What is the best soil mix for succulents?
Determining the ideal soil mix for succulents isn’t set in stone, as different succulents may exhibit varying preferences and requirements. Nevertheless, a general guideline is to provide succulents with well-draining soil that doesn’t retain excessive moisture, which can lead to root rot and other issues. A suitable succulent soil mix should also offer nutrients and adequate air circulation for healthy growth.
One effective way to craft an appropriate succulent soil mix is to blend two parts inorganic matter, such as sand, perlite, pumice, or turface, with one part organic matter, such as potting soil, peat moss, bark chips, or compost. This concoction yields a porous and lightweight soil that facilitates rapid drainage of excess water and inhibits compaction. Adjust the inorganic-to-organic ratio based on your succulents’ species and size, your local climate, and your watering routine.
Alternatively, you can opt for pre-made potting mixes specially formulated for succulents and cacti. These mixes typically incorporate a combination of ingredients that promote proper drainage, aeration, and nourishment for succulent plants. Some examples of these mixes include Bonsai Jack’s Gritty Mix, Espoma Organic Cactus Mix, Wonder Soil Premium Cactus & Succulent Mix, Superfly Bonsai Succulent & Cactus Soil Mix, and RePotMe Imperial Cactus and Succulent Classic Potting Mix. These can be found online or at your nearby garden center.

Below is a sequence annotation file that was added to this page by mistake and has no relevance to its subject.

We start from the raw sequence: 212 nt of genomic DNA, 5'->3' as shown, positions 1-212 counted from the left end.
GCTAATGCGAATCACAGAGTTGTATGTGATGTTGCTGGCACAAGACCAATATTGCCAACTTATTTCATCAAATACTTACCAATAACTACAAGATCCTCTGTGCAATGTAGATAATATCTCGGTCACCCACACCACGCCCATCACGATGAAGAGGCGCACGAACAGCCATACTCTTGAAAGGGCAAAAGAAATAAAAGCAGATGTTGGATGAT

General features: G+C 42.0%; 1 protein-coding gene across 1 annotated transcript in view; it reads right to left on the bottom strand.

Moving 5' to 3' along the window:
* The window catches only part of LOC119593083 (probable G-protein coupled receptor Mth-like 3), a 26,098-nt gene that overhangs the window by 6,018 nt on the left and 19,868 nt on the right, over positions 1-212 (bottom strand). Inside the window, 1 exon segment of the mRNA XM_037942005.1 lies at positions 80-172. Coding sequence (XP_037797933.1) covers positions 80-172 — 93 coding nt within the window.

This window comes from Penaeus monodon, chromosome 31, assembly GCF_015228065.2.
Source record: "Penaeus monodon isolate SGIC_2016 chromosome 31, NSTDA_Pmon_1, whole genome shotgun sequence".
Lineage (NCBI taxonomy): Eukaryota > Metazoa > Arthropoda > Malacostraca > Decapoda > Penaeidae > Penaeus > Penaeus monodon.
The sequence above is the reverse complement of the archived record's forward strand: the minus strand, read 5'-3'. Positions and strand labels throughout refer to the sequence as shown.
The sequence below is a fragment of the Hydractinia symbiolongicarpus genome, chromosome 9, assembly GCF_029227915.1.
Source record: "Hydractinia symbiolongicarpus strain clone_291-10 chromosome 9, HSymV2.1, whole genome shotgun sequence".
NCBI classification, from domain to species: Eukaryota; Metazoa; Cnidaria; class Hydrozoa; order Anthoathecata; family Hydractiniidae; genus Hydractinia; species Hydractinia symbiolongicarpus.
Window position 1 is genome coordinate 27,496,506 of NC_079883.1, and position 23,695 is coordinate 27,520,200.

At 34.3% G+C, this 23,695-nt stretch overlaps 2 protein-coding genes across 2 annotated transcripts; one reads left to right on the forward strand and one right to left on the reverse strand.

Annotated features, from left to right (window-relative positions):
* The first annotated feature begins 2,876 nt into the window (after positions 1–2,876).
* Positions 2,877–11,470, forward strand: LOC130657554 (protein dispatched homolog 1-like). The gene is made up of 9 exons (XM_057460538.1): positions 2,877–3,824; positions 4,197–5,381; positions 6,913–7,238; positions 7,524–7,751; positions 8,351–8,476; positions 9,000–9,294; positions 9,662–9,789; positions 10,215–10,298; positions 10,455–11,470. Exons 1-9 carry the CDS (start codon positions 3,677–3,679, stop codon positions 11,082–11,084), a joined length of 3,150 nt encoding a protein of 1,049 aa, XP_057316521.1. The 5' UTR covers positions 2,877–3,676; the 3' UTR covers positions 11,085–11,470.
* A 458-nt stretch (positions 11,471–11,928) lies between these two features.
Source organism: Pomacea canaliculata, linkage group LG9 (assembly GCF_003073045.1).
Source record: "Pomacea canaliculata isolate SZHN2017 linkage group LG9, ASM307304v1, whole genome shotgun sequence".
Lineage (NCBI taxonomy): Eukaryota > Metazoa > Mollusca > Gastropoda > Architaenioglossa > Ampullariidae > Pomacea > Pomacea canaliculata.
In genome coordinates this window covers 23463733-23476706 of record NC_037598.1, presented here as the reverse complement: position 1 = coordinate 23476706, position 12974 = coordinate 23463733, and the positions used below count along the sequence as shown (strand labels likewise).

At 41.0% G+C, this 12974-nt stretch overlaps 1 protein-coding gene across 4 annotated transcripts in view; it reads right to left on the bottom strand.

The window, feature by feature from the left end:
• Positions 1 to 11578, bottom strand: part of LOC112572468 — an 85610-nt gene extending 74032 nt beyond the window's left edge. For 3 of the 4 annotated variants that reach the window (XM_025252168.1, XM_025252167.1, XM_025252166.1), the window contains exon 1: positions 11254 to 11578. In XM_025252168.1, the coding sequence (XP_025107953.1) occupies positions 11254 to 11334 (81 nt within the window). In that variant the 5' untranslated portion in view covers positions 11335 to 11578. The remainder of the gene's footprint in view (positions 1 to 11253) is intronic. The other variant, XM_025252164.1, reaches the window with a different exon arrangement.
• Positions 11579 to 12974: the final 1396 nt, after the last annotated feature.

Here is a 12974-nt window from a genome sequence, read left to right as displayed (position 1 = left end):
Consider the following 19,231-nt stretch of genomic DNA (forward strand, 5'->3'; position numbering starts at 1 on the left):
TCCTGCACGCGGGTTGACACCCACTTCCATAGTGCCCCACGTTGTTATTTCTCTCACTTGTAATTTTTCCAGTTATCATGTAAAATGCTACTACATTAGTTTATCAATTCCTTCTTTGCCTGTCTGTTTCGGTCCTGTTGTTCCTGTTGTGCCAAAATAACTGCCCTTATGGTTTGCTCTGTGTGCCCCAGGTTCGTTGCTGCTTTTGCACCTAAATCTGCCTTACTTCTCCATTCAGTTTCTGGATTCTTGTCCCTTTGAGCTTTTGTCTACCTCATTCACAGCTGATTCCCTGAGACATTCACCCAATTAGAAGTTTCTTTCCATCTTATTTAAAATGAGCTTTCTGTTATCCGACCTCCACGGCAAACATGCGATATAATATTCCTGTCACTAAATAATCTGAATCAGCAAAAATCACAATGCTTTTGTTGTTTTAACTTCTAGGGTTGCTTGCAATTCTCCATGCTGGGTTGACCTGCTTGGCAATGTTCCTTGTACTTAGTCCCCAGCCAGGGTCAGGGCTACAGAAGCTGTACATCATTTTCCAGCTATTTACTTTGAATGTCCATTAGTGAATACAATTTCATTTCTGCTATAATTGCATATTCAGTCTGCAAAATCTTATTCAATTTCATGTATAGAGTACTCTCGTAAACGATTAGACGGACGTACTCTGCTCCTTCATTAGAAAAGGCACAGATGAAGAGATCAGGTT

Regardless of your chosen soil mix, it’s crucial to test its drainage capabilities before planting. Fill a small pot with the soil mix, water it until excess water drains from the bottom, then wait for 10 minutes. Check the saucer beneath the pot to gauge the remaining water. If you observe more than a thin layer of water, your mix may be too wet and require more inorganic matter. Conversely, if there’s no water at all, consider adding more organic matter to address dryness.
How to Care for Succulents After Repotting?
After repotting, be cautious with watering to prevent overhydration and root rot. Wait until the soil has thoroughly dried out before considering watering again. Succulents thrive in slightly moist but not overly wet soil, so exercise restraint and ensure excess water drains away. During the initial days post-repotting, shield your succulent from direct sunlight. Instead, place it in a well-lit area with indirect light. Gradually increase the exposure to direct sunlight as the plant acclimatizes to its new pot and soil.
Also, Monitor the moisture level in the soil, and remember to employ well-draining soil and pots. Succulents require soil that allows water to pass through swiftly, preventing waterlogged conditions. You know that Succulents have modest nutritional requirements and can be sensitive to excessive feeding. Opt for a diluted liquid fertilizer formulated for succulents and cacti, and administer it once a month during the growing season. Avoid over-fertilization to prevent potential harm.
You just Keep a watchful eye for pests and diseases that may impact your succulent following repotting. Be on the lookout for telltale signs of issues such as mealybugs, scale insects, spider mites, aphids, or fungal infections. Treat any infestations or diseases with organic remedies or insecticidal soap as necessary.